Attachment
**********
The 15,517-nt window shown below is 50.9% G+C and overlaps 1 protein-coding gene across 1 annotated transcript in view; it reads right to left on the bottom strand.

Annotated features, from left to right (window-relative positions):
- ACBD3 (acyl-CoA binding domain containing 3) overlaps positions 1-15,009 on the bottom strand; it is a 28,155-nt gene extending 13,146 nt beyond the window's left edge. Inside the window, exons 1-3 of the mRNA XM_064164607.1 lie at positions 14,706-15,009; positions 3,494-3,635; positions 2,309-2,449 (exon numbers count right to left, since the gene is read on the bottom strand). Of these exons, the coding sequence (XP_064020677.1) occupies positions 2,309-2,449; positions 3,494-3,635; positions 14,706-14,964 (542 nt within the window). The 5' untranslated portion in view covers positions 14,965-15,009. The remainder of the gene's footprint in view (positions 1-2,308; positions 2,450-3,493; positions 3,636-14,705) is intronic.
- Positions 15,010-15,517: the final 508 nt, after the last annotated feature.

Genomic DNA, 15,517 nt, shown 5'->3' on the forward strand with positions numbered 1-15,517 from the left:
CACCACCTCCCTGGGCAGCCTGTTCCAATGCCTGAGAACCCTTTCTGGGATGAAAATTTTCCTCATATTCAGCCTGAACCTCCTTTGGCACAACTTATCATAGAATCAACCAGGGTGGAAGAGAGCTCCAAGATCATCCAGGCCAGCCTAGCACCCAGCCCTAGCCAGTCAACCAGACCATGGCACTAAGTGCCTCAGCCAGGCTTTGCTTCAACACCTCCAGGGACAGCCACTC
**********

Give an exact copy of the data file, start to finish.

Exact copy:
The 15,517-nt window shown below is 50.9% G+C and overlaps 1 protein-coding gene across 1 annotated transcript in view; it reads right to left on the bottom strand.

Annotated features, from left to right (window-relative positions):
- ACBD3 (acyl-CoA binding domain containing 3) overlaps positions 1-15,009 on the bottom strand; it is a 28,155-nt gene extending 13,146 nt beyond the window's left edge. Inside the window, exons 1-3 of the mRNA XM_064164607.1 lie at positions 14,706-15,009; positions 3,494-3,635; positions 2,309-2,449 (exon numbers count right to left, since the gene is read on the bottom strand). Of these exons, the coding sequence (XP_064020677.1) occupies positions 2,309-2,449; positions 3,494-3,635; positions 14,706-14,964 (542 nt within the window). The 5' untranslated portion in view covers positions 14,965-15,009. The remainder of the gene's footprint in view (positions 1-2,308; positions 2,450-3,493; positions 3,636-14,705) is intronic.
- Positions 15,010-15,517: the final 508 nt, after the last annotated feature.

Genomic DNA, 15,517 nt, shown 5'->3' on the forward strand with positions numbered 1-15,517 from the left:
CACCACCTCCCTGGGCAGCCTGTTCCAATGCCTGAGAACCCTTTCTGGGATGAAAATTTTCCTCATATTCAGCCTGAACCTCCTTTGGCACAACTTATCATAGAATCAACCAGGGTGGAAGAGAGCTCCAAGATCATCCAGGCCAGCCTAGCACCCAGCCCTAGCCAGTCAACCAGACCATGGCACTAAGTGCCTCAGCCAGGCTTTGCTTCAACACCTCCAGGGACAGCCACTC